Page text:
Apartments are the most common form of rental housing but single family houses are also available for rent. In Chicago, there are many apartment buildings containing two or more units (flats) per building. Refrigerators and stoves are normally provided. Some apartments come furnished for a higher rental cost. The real estate agent or landlord showing the apartment will provide the necessary information.
A signed lease and security deposit are usually given to the landlord before the apartment can be occupied. Tenants have the responsibility of paying rent on time, maintaining the landlord’s property through proper use and cleaning, and reporting any problems to the landlord. The rights and responsibilities of landlords and tenants are written in a lease, and each party should have a copy for documentation purposes. There are standard forms of leases that are easily available for general use. The standard one-year lease is most common, although some people choose to have a month-to-month lease. It is important to read and understand every sentence of the lease (a single word may be critical) before signing it.
Chicago’s housing stock includes units rented at the market rate and also units that are designed to be affordable for low income families. The Department of Planning and Development (DPD) maintains an affordable rental housing resource list.
Information on public housing can be found at the Chicago Housing Authority (CHA) website.
Purchasing a home is a complex process and a major investment through which many Americans have achieved the “American Dream” of building a tangible asset. However, it is an undertaking that requires careful planning and preparation, and the involvement of various professionals such as lawyers, real estate brokers, banks/mortgage brokers, real estate appraisers, and inspectors.
Establishing a sound credit history and stable income are among the key prerequisites for home ownership. Banks traditionally lend money to eligible individuals who are looking to purchase homes. In exchange for a mortgage (a claim against the property), banks lend money to home buyers for the difference in amounts between the purchase price of the house and the down payment.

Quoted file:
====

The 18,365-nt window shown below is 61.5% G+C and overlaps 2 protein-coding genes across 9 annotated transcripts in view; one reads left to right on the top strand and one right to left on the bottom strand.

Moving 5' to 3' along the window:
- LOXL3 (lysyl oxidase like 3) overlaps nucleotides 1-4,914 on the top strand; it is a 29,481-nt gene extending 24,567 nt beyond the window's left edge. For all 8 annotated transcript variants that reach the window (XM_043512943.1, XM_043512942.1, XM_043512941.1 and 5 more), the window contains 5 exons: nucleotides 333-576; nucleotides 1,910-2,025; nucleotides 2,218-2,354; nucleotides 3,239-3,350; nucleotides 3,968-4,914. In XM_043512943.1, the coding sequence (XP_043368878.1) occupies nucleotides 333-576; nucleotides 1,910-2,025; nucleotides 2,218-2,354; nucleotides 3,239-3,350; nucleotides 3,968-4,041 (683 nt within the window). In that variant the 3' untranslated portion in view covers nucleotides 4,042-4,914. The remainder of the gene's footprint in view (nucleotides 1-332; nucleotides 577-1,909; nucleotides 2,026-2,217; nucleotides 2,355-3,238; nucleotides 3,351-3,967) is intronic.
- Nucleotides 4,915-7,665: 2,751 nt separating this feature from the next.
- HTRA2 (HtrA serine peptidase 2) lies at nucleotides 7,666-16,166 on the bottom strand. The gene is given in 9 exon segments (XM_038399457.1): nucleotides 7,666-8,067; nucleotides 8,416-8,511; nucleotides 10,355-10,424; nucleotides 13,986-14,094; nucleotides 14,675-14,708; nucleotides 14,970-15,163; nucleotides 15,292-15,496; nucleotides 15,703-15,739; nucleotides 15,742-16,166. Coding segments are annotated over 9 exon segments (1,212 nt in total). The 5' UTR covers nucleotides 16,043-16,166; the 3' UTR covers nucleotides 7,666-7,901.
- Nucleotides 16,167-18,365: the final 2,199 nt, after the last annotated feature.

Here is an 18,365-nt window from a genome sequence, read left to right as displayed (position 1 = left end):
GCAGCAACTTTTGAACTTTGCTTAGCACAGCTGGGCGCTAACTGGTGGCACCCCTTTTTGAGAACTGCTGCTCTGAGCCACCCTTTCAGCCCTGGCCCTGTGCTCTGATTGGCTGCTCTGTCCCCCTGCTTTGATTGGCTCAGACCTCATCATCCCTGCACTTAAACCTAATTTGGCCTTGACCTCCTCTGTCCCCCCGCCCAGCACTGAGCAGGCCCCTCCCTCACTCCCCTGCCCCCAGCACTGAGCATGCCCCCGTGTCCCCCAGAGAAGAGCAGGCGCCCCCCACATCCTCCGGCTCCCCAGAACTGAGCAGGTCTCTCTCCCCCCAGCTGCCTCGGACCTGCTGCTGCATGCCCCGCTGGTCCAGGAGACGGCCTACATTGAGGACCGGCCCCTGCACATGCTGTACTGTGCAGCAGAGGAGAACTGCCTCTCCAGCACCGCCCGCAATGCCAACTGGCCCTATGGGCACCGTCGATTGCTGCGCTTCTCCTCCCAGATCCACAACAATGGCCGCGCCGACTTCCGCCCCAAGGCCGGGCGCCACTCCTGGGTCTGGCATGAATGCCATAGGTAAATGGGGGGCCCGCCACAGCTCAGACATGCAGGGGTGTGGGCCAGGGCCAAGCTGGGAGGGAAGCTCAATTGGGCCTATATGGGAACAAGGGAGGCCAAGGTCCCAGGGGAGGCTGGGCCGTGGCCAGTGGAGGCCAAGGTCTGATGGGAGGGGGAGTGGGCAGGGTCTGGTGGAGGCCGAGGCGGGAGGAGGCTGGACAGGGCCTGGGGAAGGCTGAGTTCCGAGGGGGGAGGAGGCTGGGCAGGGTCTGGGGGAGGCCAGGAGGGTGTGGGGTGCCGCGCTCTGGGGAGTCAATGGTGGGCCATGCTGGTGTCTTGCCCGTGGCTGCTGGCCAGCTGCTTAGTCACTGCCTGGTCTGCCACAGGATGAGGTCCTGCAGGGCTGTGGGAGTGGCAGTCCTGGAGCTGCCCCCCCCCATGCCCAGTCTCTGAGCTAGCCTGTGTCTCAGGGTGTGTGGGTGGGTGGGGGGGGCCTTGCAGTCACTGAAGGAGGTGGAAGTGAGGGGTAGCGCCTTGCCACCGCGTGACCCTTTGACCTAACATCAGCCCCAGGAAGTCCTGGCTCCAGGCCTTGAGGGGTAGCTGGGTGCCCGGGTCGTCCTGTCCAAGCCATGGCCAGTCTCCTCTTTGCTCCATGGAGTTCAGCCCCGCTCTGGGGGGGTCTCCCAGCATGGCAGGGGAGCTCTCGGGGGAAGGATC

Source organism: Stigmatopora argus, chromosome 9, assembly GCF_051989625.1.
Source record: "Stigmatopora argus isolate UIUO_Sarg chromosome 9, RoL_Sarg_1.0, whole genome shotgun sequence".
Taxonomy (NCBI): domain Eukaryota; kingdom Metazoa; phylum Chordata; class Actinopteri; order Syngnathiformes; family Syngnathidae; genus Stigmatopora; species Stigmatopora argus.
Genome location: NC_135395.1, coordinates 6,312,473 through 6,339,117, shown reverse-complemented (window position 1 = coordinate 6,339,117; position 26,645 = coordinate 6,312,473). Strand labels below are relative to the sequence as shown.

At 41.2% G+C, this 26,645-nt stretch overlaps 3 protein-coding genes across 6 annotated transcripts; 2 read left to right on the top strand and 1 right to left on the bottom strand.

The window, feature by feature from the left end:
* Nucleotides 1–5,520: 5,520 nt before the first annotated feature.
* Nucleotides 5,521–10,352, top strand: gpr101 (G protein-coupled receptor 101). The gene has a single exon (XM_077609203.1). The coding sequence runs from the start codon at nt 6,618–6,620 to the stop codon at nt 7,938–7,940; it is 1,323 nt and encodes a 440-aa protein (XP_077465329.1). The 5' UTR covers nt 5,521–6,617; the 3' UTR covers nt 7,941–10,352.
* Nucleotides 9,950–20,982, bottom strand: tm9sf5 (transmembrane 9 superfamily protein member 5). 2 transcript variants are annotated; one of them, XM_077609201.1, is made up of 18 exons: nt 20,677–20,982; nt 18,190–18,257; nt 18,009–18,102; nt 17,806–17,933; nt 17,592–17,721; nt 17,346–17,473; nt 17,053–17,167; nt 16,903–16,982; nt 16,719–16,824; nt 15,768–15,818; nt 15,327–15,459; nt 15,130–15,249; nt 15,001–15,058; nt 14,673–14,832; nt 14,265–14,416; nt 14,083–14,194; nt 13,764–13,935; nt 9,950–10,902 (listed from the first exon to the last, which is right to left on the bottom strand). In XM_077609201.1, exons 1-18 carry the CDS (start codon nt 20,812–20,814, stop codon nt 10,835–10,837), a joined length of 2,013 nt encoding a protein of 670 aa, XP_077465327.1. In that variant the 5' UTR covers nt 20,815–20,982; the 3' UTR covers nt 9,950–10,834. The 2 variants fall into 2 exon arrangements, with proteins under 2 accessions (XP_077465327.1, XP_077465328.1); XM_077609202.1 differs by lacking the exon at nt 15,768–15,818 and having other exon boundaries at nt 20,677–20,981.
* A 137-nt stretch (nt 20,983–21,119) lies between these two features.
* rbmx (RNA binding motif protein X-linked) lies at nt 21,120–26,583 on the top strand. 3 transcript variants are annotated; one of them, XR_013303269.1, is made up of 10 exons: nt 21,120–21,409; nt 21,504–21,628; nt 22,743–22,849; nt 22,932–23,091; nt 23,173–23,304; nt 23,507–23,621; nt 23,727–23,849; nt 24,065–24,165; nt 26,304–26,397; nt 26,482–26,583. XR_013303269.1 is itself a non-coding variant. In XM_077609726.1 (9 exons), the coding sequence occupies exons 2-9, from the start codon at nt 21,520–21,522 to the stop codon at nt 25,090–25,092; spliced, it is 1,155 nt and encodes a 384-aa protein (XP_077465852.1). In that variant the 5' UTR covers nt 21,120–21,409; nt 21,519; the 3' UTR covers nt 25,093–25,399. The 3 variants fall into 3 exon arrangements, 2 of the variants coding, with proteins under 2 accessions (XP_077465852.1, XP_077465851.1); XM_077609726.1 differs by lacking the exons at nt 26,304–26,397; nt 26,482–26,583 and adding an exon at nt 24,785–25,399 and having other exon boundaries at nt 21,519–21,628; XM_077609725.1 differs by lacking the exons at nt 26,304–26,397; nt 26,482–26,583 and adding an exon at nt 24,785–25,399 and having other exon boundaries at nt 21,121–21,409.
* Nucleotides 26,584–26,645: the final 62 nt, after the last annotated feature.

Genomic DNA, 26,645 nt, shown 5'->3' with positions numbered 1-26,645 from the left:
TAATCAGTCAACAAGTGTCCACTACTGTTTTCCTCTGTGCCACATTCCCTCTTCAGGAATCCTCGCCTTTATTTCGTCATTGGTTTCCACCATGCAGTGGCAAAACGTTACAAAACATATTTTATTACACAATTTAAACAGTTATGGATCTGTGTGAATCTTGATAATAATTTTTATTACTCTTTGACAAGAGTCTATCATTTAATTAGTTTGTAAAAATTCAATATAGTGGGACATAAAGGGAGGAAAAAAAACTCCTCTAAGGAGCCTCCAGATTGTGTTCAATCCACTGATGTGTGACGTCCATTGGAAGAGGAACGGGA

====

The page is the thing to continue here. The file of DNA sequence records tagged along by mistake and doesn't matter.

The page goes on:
When planning to purchase a home, it is important to be aware of your responsibilities as a homeowner. Under the mortgage agreement, the homeowner must make monthly payments to cover the principal amount of the loan and the agreed-upon amount of interest. Failure to make the monthly payments to the bank endangers the credit standing of the homeowner, in general, and increases the possibility of losing ownership of the property. If there is danger of missing a monthly payment, talking with the bank is helpful. If the homeowner is not able to continue his/her monthly payments for a mortgage, the bank can start a legal proceeding called foreclosure. The result of the foreclosure is for the homeowner to vacate the home and for the bank to put the house up for sale. Community organizations throughout Chicago provide pre-purchase counseling to prospective homebuyers to prevent foreclosures. Learn more about these Foreclosure Prevention and Housing Counseling Centers here.
Condominiums and cooperatives are two other ways of becoming a homeowner. In the case of condominiums, the housing is a unit in a building and is owned by the individual. The condo owner is subject to the rules and regulations of a condominium association made up of individual owners in the building. The common areas of the building (basement, hallways, and parking garage) are owned by the condominium association. In the case of a housing cooperative, the tenant owns shares in a corporation and the corporation owns the building. As a co-op member, the individual has the right to use a specific unit. The important financing differences between these two forms of ownership should be carefully investigated before purchase.
First time home buyers may be able to receive support from the Illinois Housing Development Authority. Click here to learn more.
You have the right to protection from discrimination under the Chicago Human Rights and Fair Housing Ordinances (CHRFHOs) regardless of your immigration or citizenship status. For details about civil rights protections provided by the CHRFHOs, please visit the Commission on Human Relations website or call CHR at 312.744.4111.
In addition to the City of Chicago, there are federal, state, and county civil rights agencies with which you may file discrimination complaints. You are entitled to accommodations that are clean, warm, safe, and have appropriate plumbing facilities. The relationship between landlords (property owners) and tenants (renters of property) is prescribed by laws covering day-to-day issues (such as heat during cold weather). Some of these laws are federal and state statutes, while others are municipal ordinances such the Chicago Tenant/Landlord Ordinance.
For more information on tenants’ rights, visit these websites:
- Foreclosure Assistance Information for Renters (FAIR)
- Chicago Renters’ Resource Guide: in English, Spanish, and Chinese.
- Metropolitan Tenants Organization, Tenants rights hotline
- Chicago Rents Right Campaign
- Spanish Coalition for Housing
- Claretian Associates
- Catholic Charities
- Erie Neighborhood House
- Salvation Army Emergency Assistance
- Bickerdike Redevelopment Corporation
- Mercy Housing
- Hispanic Housing Development
- Affordable Housing in Illinois
- Illinois Housing Development Authority
- Department of Family and Support Services’ Community Service Centers
- Illinois Housing Search
- Problem Building Owners List